Most Common Behavioral Health Disorders in Women
According to the Substance Abuse and Mental Health Services Administration (SAMHSA), approximately 2.4 million people in the United States suffer from panic disorder. In addition, women are twice as likely as men to have panic disorder. Panic disorder often accompanies other disorders, such as depression and can prevent a woman from living a healthy normal life. Depression is a serious disorder that can affect every aspect of a woman's life. It can make it difficult for a woman to maintain healthy relationships or experience the joy in her life. Women in general are more likely than men to experience depression, although the reasons are unknown. Studies show that one in eight women will experience some form of depression during her lifetime. Certain behavioral health disorders, including postpartum depression can affect only women.
Post-traumatic stress disorder (PTSD)
Post-traumatic stress disorder is in a class of disorders known as anxiety disorders. It is estimated that 5.2 million adults in the United States have PTSD. Although commonly associated with men, women are also at high risk for developing PTSD. PTSD normally occurs as a result of a traumatic event - including abuse, violence or danger to a loved one.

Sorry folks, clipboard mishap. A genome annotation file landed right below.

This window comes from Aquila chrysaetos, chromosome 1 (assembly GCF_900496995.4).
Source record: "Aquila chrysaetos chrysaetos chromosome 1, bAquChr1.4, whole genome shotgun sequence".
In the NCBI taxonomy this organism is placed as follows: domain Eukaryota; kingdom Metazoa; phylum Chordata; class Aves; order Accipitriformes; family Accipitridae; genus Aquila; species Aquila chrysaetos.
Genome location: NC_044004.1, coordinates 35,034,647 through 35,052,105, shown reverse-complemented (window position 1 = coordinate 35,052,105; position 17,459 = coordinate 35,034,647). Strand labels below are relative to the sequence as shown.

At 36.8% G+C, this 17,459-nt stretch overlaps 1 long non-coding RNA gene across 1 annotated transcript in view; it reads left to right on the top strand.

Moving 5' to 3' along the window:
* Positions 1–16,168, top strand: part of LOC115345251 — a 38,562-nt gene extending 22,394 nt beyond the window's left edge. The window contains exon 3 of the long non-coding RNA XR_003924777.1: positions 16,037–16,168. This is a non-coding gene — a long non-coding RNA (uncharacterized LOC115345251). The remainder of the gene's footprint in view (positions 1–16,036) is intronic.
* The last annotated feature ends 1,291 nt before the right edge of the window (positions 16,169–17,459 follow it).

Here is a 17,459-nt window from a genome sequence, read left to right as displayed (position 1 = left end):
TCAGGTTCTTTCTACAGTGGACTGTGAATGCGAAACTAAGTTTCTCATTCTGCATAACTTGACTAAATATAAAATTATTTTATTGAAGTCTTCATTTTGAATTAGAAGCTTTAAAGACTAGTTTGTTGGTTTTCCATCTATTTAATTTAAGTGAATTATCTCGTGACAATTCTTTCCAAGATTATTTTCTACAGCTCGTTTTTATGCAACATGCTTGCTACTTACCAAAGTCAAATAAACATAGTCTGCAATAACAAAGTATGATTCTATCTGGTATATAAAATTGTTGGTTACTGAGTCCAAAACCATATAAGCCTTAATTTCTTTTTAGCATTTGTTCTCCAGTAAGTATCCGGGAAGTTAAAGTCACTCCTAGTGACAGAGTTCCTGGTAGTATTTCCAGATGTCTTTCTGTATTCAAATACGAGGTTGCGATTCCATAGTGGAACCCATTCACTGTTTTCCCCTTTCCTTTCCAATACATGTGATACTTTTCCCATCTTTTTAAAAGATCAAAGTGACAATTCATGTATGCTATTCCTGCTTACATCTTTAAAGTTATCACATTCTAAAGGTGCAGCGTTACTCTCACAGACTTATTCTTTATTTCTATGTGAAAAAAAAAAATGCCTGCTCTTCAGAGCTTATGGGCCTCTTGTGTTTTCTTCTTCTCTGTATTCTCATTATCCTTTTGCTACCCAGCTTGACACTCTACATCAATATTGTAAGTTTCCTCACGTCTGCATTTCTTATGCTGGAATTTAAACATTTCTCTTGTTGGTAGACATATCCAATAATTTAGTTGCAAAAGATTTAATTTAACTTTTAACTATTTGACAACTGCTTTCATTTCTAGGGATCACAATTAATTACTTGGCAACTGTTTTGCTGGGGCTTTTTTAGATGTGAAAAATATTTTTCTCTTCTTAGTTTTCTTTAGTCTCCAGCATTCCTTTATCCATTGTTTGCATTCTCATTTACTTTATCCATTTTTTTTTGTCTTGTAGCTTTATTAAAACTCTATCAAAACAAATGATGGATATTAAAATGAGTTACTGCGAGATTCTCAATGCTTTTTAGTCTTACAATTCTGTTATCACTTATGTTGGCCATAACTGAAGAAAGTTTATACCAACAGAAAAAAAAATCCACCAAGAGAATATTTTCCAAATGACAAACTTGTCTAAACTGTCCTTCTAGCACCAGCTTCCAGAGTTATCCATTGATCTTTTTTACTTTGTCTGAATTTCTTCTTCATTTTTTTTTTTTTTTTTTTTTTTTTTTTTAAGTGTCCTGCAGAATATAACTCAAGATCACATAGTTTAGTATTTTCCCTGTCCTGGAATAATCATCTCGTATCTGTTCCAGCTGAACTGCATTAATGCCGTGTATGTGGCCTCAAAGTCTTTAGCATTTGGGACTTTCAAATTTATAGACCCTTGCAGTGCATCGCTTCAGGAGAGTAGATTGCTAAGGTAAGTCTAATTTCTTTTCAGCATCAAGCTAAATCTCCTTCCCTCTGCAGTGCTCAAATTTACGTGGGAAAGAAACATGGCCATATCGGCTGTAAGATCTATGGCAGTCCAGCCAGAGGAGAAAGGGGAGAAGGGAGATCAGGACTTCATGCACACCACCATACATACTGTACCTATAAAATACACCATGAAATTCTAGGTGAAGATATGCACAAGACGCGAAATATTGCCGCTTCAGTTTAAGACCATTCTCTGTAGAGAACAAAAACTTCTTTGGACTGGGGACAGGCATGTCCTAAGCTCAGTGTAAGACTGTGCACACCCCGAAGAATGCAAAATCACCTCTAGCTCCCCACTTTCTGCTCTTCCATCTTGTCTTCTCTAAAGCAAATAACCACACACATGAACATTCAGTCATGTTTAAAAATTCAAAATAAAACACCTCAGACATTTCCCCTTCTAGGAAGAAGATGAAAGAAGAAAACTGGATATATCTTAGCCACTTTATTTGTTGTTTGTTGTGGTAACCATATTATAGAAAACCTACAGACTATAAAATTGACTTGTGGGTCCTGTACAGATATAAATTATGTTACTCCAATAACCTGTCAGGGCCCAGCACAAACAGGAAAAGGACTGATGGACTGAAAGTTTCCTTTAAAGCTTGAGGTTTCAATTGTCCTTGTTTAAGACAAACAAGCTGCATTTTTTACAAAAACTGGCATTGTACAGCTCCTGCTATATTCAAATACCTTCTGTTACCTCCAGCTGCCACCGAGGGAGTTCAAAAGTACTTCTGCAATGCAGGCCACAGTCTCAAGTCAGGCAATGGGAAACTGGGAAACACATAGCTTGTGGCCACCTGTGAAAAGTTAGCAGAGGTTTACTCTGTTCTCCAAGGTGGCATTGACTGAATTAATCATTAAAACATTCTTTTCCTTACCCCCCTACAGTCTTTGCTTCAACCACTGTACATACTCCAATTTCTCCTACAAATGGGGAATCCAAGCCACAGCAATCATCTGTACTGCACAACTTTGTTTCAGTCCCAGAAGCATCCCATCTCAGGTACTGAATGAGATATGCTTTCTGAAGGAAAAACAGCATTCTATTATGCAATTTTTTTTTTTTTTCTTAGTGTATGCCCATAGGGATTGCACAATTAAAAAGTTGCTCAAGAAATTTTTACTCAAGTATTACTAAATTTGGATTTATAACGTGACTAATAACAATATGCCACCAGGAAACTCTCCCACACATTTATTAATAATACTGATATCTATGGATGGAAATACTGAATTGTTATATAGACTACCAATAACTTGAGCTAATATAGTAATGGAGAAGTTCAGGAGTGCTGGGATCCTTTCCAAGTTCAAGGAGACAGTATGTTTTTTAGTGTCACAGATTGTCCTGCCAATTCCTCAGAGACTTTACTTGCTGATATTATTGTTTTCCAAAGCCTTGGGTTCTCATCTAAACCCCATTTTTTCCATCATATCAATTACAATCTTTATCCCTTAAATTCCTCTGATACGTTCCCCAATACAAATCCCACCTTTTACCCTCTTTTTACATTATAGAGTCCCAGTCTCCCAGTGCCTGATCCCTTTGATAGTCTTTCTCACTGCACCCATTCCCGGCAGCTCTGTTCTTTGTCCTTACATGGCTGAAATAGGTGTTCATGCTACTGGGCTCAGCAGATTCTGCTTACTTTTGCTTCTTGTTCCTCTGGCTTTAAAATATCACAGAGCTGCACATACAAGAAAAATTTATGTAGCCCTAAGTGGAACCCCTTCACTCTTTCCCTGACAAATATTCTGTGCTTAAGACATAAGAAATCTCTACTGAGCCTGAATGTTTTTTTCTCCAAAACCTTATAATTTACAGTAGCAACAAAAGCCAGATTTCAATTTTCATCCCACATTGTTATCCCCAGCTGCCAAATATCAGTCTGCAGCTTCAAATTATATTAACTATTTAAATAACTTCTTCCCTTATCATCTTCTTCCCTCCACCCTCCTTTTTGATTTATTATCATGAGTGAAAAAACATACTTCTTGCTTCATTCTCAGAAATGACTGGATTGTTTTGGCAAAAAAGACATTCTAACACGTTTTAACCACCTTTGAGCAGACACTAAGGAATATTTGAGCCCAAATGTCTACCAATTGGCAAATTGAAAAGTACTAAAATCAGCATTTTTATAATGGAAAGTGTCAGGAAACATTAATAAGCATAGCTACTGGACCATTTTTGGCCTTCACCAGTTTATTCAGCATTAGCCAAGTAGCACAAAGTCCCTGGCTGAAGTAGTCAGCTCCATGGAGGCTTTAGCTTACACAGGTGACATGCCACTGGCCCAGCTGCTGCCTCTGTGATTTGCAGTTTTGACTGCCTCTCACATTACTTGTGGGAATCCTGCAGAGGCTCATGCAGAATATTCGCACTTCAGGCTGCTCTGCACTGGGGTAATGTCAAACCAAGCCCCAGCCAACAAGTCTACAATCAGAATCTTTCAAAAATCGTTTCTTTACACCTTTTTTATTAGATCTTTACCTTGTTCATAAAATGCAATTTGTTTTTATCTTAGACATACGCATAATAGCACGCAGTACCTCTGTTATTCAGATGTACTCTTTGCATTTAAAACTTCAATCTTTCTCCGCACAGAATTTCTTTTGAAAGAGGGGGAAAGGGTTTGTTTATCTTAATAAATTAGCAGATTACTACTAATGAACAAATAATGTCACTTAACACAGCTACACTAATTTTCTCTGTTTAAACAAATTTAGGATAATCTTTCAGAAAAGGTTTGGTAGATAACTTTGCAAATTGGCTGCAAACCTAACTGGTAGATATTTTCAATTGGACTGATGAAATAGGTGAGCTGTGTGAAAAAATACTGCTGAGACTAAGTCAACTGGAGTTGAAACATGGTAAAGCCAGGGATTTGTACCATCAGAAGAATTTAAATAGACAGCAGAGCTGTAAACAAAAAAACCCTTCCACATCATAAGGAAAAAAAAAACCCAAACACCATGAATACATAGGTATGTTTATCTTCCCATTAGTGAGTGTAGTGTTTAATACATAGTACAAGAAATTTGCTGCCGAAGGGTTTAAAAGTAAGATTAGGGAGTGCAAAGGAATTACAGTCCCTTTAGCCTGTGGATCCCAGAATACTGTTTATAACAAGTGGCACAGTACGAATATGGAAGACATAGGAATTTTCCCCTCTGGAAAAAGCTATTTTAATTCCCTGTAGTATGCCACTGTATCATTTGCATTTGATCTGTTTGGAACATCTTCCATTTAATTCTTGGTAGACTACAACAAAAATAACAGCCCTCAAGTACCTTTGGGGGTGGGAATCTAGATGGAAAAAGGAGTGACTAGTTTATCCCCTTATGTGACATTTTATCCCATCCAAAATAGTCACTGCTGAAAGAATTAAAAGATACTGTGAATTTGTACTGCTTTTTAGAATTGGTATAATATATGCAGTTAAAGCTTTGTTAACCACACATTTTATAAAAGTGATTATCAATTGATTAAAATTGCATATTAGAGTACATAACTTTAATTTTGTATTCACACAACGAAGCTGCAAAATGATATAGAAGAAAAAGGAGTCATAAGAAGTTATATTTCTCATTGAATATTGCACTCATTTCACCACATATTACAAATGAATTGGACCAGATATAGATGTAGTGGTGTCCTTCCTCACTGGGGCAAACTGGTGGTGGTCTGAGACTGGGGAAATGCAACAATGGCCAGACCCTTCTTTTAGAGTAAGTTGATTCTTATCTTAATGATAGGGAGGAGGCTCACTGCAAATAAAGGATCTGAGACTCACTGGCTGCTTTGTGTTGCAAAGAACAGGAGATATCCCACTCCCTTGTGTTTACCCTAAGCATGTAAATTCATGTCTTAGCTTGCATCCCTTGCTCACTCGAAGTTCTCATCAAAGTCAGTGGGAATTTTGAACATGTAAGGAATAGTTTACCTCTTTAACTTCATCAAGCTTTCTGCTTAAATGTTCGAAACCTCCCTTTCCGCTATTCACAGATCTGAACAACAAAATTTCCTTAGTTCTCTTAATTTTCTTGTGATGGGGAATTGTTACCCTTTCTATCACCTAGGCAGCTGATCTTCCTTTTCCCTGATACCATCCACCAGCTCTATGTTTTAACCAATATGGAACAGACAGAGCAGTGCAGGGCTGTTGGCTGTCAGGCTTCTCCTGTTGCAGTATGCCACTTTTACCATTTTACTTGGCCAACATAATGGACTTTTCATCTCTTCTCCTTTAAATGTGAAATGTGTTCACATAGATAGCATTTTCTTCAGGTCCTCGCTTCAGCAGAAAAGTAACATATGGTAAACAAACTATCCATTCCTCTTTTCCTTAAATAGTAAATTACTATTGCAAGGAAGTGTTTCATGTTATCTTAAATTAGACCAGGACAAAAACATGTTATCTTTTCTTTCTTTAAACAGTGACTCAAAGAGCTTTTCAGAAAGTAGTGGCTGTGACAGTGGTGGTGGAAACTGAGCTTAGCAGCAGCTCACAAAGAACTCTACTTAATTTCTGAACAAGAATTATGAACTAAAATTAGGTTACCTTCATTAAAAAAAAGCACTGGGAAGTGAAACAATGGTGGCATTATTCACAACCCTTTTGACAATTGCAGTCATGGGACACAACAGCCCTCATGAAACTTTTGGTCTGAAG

Generalized Anxiety Disorder
Often anxiety occurs for no apparent reason. When this happens it is often referred to as Generalized Anxiety Disorder (GAD). Women are two times more likely to develop this disorder than men. Approximately 4 million adults in the US suffer from this type of anxiety disorder.
Eating disorders are particularly dangerous to a woman's health. These behavioral health disorders can have seriously debilitating long-term health effects on a woman's body. Many women seek help from eating disorders every year, most commonly anorexia, bulimia and binge eating.
Alcoholism and Alcohol Abuse
Between 30 and 40 percent of Americans suffering from alcoholism are women. In fact, alcoholism in women is on the rise. The National Institute on Alcohol Abuse and Alcoholism (NIAAA) reports women face a higher risk of alcoholism than men do.
Many women struggle with making the choice to commit to themselves and seek treatment for behavioral health disorders. Some women find that goal setting is helpful and milestones can help them envision their achievements and make the path to sobriety more manageable.